Formed in Newcastle-upon-Tyne during 1962 and 1963 when Burdon joined the existing Alan Price Rhythm and Blues Combo, the original line-up comprised Eric Burdon (vocals), Alan Price (organ and keyboards), Hilton Valentine (guitar), John Steel (drums), and Bryan “Chas” Chandler (bass). The Animals’ moderate success in their hometown and a connection with The Yardbirds manager Giorgio Gomelsky motivated them to move to London in 1964, in time to be grouped with the British Invasion. They performed fiery versions of the staple rhythm and blues repertoire (Jimmy Reed, John Lee Hooker, Nina Simone, etc). Signed to the Columbia Graphophone subsidiary of EMI, a rocking version of the standard “Baby Let Me Follow You Down” (retitled Baby Let Me Take You Home) was their first UK hit single.
It was followed in June 1964 by the huge transatlantic hit “House of the Rising Sun”. Burdon’s howling vocals and the dramatic arrangement created arguably the first folk rock hit. Whether the arrangement was inspired by Bob Dylan’s version of the song (which in turn was inspired by folk singer Dave Van Ronk) or by blues singer Josh White’s (who recorded it twice in 1944 and 1949) or by singer/pianist Nina Simone (who recorded it in 1962 on At The Village Gate, predating Dylan’s interpretation) remains a subject of dispute, as does whether all five Animals deserved credit for the arrangement and not just Price.
The Animals’ two-year chart career, masterminded by producer Mickie Most, featured singles that were intense, gritty pop covers such as Sam Cooke’s Bring It On Home to Me and the Nina Simone number Don’t Let Me Be Misunderstood. In contrast their album tracks stayed with rhythm and blues, with Hooker’s Boom Boom and Ray Charles’ I Believe to My Soul being notable examples. Burdon’s powerful, deep voice and the use of keyboards as much or more than guitars were two elements that made the Animals’ sound stand out.
By May 1965 the group was starting to feel internal pressures. Price left due to personal and musical differences as well as a fear of flying on tour; he went on to a successful career as a solo artist and with the Alan Price Set. Mickey Gallagher filled in for him on keyboards for a spell, until Dave Rowberry replaced him and was on hand for the hit working-class anthems We Gotta Get Out Of This Place and It’s My Life. Around that time, an Animals Big Band even made a one-time appearance.
Many of The Animals’ hits had come from Brill Building songwriters recruited by Most; the group, and Burdon in particular, felt this was too restrictive. As 1965 ended the group switched to Decca Records and producer Tom Wilson, who gave them more artistic freedom. In early 1966 MGM Records, their American label, collected their hits onto The Best of The Animals; it became their best-selling album in the U.S. In February 1966 Steel left and was replaced by Barry Jenkins; a leftover cover of Goffin-King’s Don’t Bring Me Down and the powerful hard rock tune See See Rider were the last hits as The Animals.
By this time their business affairs “were in a total shambles,” according to Chandler (who would go on to manage Jimi Hendrix), and the group disbanded. Even by the standards of the day, when artists tended to be financially naïve, the Animals made very little money from their successes, eventually claiming mismanagement and theft on the part of their manager Mike Jeffery.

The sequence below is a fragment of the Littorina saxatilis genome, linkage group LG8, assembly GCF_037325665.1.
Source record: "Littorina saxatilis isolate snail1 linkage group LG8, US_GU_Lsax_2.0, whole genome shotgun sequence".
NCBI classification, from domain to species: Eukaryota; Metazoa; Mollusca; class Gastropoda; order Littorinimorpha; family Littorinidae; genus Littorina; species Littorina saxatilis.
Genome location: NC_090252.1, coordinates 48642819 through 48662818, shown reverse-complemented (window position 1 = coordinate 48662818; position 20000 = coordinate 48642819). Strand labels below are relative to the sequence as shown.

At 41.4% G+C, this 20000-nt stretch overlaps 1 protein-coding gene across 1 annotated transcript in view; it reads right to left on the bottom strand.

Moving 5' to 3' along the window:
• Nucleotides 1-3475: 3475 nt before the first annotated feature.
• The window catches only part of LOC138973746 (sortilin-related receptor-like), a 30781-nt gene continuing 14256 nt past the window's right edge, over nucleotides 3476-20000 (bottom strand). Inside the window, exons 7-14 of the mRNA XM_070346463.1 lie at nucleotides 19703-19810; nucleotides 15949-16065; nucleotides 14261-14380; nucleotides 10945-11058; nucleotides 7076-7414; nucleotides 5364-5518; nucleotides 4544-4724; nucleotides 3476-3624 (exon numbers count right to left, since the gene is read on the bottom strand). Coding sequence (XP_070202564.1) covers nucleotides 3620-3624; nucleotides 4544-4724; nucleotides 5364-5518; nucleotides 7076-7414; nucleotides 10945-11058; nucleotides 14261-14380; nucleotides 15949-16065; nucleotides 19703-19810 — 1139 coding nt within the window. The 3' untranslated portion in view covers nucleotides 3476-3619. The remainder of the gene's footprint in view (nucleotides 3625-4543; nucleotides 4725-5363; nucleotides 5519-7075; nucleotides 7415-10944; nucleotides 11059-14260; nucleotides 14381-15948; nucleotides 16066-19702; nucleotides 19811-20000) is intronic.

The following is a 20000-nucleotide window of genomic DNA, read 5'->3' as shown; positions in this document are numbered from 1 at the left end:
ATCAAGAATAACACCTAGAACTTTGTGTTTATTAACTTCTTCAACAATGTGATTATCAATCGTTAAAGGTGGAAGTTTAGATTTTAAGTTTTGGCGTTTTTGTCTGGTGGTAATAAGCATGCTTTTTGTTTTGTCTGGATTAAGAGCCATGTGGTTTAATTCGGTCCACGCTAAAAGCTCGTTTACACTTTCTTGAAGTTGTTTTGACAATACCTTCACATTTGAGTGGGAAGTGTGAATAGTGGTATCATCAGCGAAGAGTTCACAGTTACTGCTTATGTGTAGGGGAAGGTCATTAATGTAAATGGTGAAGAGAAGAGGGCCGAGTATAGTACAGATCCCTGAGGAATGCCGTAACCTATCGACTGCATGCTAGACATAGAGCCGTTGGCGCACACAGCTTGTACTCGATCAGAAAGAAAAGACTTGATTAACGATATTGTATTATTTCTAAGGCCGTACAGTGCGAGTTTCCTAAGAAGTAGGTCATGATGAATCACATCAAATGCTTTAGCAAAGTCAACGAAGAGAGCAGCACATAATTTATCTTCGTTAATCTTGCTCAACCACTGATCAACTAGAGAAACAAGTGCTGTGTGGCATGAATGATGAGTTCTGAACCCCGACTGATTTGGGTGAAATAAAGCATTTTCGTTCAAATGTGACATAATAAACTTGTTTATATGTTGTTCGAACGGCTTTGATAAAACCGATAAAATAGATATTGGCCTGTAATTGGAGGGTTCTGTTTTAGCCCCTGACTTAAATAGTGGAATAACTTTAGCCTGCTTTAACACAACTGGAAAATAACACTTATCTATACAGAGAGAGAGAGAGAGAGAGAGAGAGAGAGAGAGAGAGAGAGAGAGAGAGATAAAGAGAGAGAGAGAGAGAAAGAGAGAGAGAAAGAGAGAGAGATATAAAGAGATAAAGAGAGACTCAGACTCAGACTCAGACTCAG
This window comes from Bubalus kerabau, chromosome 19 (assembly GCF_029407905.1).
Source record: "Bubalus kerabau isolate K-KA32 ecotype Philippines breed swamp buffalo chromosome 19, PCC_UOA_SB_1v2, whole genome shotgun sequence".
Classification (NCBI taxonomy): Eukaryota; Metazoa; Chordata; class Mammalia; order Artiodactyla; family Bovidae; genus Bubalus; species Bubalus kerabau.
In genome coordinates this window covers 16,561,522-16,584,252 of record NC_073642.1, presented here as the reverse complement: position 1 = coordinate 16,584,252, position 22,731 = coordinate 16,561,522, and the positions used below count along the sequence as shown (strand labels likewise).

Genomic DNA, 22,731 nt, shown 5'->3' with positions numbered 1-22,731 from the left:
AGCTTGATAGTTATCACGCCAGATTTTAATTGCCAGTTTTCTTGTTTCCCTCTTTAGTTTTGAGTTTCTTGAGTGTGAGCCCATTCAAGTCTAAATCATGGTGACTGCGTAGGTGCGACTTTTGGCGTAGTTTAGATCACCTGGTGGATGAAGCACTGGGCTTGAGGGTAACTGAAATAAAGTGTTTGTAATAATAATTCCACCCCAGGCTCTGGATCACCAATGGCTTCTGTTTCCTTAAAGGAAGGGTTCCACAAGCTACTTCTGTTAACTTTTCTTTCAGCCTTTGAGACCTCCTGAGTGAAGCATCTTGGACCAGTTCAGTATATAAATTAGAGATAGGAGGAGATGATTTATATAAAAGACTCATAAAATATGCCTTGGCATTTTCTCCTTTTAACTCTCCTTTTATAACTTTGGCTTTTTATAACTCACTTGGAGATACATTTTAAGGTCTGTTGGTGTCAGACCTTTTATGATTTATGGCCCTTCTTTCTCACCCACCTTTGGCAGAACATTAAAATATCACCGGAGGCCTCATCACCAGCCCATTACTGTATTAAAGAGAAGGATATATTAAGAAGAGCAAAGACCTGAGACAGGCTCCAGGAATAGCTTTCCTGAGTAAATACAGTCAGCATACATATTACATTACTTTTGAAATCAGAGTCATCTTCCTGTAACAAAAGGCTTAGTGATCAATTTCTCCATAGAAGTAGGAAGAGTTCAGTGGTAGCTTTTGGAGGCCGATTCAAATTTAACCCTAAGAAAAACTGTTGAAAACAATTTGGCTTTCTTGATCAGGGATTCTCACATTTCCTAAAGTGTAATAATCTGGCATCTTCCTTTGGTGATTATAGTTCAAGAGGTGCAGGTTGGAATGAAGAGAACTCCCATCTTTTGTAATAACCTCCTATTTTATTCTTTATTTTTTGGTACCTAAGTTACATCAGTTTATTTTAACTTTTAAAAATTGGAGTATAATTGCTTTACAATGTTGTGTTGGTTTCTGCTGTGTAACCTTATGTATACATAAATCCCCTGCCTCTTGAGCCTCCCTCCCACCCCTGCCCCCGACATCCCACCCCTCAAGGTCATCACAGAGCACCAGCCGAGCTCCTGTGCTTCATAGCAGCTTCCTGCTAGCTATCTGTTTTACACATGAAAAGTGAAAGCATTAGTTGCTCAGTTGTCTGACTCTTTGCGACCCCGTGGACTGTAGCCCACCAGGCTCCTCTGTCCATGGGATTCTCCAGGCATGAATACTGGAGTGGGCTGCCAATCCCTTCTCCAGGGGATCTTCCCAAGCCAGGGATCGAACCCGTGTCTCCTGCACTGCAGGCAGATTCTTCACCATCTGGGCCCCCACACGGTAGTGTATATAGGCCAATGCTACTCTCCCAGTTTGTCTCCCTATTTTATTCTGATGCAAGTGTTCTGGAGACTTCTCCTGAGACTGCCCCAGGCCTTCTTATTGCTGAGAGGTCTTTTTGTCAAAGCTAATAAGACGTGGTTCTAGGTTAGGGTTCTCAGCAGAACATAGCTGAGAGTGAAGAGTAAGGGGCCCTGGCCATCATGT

A group with Burdon, Jenkins, and new sidemen John Weider (guitar/violin/bass), Vic Briggs alias Antion (guitar/piano), and Danny McCulloch (bass) was formed under the name Eric Burdon and the New Animals (or sometimes just Eric Burdon & The Animals) in October 1966, and changed direction. The hard-driving blues was transformed into Burdon’s version of psychedelia, as the former heavy-drinking Geordie (who later said he could never get used to Newcastle, “where the rain comes at you sideways”) relocated to California and became a spokesman for the Love Generation, but also a former heavy metal act and one of the upcoming stars of the genre such as Black Sabbath, Led Zeppelin and Deep Purple…
Some of this group’s hits included “San Franciscan Nights”, “Monterey” (a tribute to the 1967 Monterey Pop Festival), and the anti-war “Sky Pilot”. There were further changes to this line-up: George Bruno (a/k/a Zoot Money, keyboards) was added in April 1968, and in July 1968 Andy Summers [sic] (guitar)—later of The Police—replaced Briggs and McCulloch.
By 1969 these Animals had dissolved, and Eric Burdon joined forces with a Latin group from Long Beach, California called War.
The first hit under Eric Burdon & WAR was the funky/chill-out song Spill The Wine. The Group with 8 members disbanded in July 1971.
The original Animals line-up of Burdon, Price, Valentine, Chandler, and Steel briefly reunited for a benefit concert in Newcastle in 1968, for an album in 1977 and again for an album and tour (supplemented by Zoot Money on keyboards and Steve Grant on guitar) in 1983. Chandler died in 1996.
In the 2000s Burdon has toured with a new set of musicians under the name “Eric Burdon and the Animals”. Periodically during the 1990s and 2000s Valentine, Steel, and Dave Rowberry toured under the name “(Hilton Valentine’s) The Animals” and Valentine and Steel under the name “Animals II”. Rowberry died in 2003. As of 2005 “Animals & Friends” was also active, consisting of Steel and Mickey Gallagher; this group frequently play gigs on a Color Line ship that travels between Scandinavia and Germany.
The original Animals were inducted into the Rock and Roll Hall of Fame in 1994. Their influence can be heard in artists as varied as The Doors, Bruce Springsteen, Tom Petty & The Heartbreakers, Canned Heat, David Johansen, Joe Cocker, Fine Young Cannibals, Iggy Pop, Mando Diao and many, many more.
Edited by BryanKelley on 13 Dec 2010, 01:36
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